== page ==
MADISON, Conn. — Most Americans will put a Broad Breasted White turkey on their Thanksgiving dinner table later this month.
Stephanie Lesnik has tried raising those snowy-plumed behemoths, the breed used in large-scale commercial turkey farming.
But for her small operation, she’s found less common breeds work better.
“The heritage bird isn’t for everyone,” said Lesnik, who operates Field House Farm in south-central Connecticut, a few miles from Long Island Sound.
Lesnik, a school nurse during the day and a farmer on nights and weekends, raises Narragansett and Bourbon Red turkeys.
In 2010, she and her physician husband, Greg — in the midst of raising four children — decided to move the family to the 10-acre site, both to raise animals and to host educational events.
While updating and maintaining a nearly 200-year-old home and its outbuildings, Lesnik stocked the farm with a donkey, chickens, goats, and a small flock of turkeys for the family to eat and sell.
“When we started,” she said, “I thought, how hard could it be to raise a few white turkeys?”
Lesnik said she spent her first year just trying to keep the birds from running away.
“We’d come home from work and find the turkeys all over the neighborhood, or we’d get a call from neighbors who might have several turkeys roaming around their driveway,” Lesnik said.
Before her second year raising turkeys, Lesnik did some research and found a number of heritage turkey breeds that were native to her area of New England, and she thought they would be easier to raise and have better flavor than the conventional birds.
A decade later, she has stuck with the heritage breeds, which have more colorful feathers and are less girthy than their conventional cousins.
“We are doing it because we really enjoy it,” Lesnik said. “This isn’t a money-making operation but more like breakeven hobby at best.”
The nearly three dozen turkeys forage outside daily but are also fed grain in a barn. The birds are easy keepers and breed yearly, providing offspring that grow to maturity — 13 to 20 pounds — in 28 weeks.
The flock’s natural breeding contrasts with artificial insemination, which is widely used in commercial turkeys because they are too bulky to mate effectively.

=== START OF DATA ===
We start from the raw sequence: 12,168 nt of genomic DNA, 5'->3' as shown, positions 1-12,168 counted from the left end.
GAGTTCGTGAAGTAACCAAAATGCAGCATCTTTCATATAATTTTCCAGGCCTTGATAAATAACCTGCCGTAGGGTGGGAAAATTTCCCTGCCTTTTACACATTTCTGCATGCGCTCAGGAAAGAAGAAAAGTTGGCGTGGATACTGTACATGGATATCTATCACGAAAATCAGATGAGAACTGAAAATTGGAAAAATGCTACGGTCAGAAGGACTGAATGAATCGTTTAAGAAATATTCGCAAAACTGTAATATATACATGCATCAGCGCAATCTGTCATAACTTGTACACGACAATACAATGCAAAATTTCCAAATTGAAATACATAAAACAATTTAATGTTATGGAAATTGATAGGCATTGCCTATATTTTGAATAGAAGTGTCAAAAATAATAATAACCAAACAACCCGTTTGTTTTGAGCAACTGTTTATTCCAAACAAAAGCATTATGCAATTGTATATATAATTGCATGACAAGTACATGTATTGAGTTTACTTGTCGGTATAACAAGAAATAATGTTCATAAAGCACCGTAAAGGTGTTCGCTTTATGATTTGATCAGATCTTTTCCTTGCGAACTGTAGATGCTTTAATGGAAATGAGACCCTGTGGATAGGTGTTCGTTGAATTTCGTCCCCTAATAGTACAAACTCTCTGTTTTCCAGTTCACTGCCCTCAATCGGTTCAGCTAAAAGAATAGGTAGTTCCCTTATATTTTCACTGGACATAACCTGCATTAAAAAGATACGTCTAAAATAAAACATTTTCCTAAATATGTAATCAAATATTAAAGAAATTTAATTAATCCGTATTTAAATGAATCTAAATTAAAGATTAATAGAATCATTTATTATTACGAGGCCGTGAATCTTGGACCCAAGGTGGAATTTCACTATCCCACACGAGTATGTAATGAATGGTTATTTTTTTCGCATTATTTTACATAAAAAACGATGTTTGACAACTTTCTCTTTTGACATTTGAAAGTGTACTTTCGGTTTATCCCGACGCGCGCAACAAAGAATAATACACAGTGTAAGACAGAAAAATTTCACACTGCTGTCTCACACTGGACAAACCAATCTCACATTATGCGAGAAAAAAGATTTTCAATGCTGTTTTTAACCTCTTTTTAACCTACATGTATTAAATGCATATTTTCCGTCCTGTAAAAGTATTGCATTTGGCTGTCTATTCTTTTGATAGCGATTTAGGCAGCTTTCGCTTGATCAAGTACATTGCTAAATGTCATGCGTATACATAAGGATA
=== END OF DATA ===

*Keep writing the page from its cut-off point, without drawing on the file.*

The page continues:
Still, natural breeding can limit a producer’s ability to select for desirable traits.
“When breeding your own small flock of turkeys, you get what you get, and this year that has meant smaller female birds for us,” Lesnik said.
An Holiday Choice Outside the Norm
Lesnik has also learned on the job when cooking her turkeys.
The first year on the farm, the Lesniks had planned a large, colonial-style Thanksgiving celebration and had hoped to roast one of her Broad Breasted Whites in her home’s large, open hearth.
That didn’t happen.
“My turkey breeder colleagues told me it would take about 36 hours to fully cook a 30-plus-pound turkey over a wood fire,” Lesnik said.
She ended up baking the turkey in the oven and cooked Cornish game hens on the hearth.
Since then, Lesnik has built a loyal group of extended family, friends and regular customers, some who drive in from surrounding states, to purchase a fresh, never frozen, turkey for their Thanksgiving or Christmas table.
They will be among the minority of Americans diverging from the supermarket standard bird for the holidays.
A heritage turkey comes at a price — Lesnik charges $12.50 a pound — but also provides a different eating experience than a conventional bird.
“The number of families who eat a heritage turkey is pretty small,” said Gregory Martin, a Penn State Extension poultry educator. “I think it really comes down to a preference for dark meat and a turkey with large legs as opposed to the broad-breasted varieties with lots of white meat that have dominated the market in the last several decades.”
The American Poultry Association recognizes eight heritage turkey breeds — Beltsville Small White, Black, Bourbon Red, Bronze, Narragansett, Royal Palm, Slate and White Holland — though there are others.
Watch the video below for more on Field House Farm's heritage turkeys.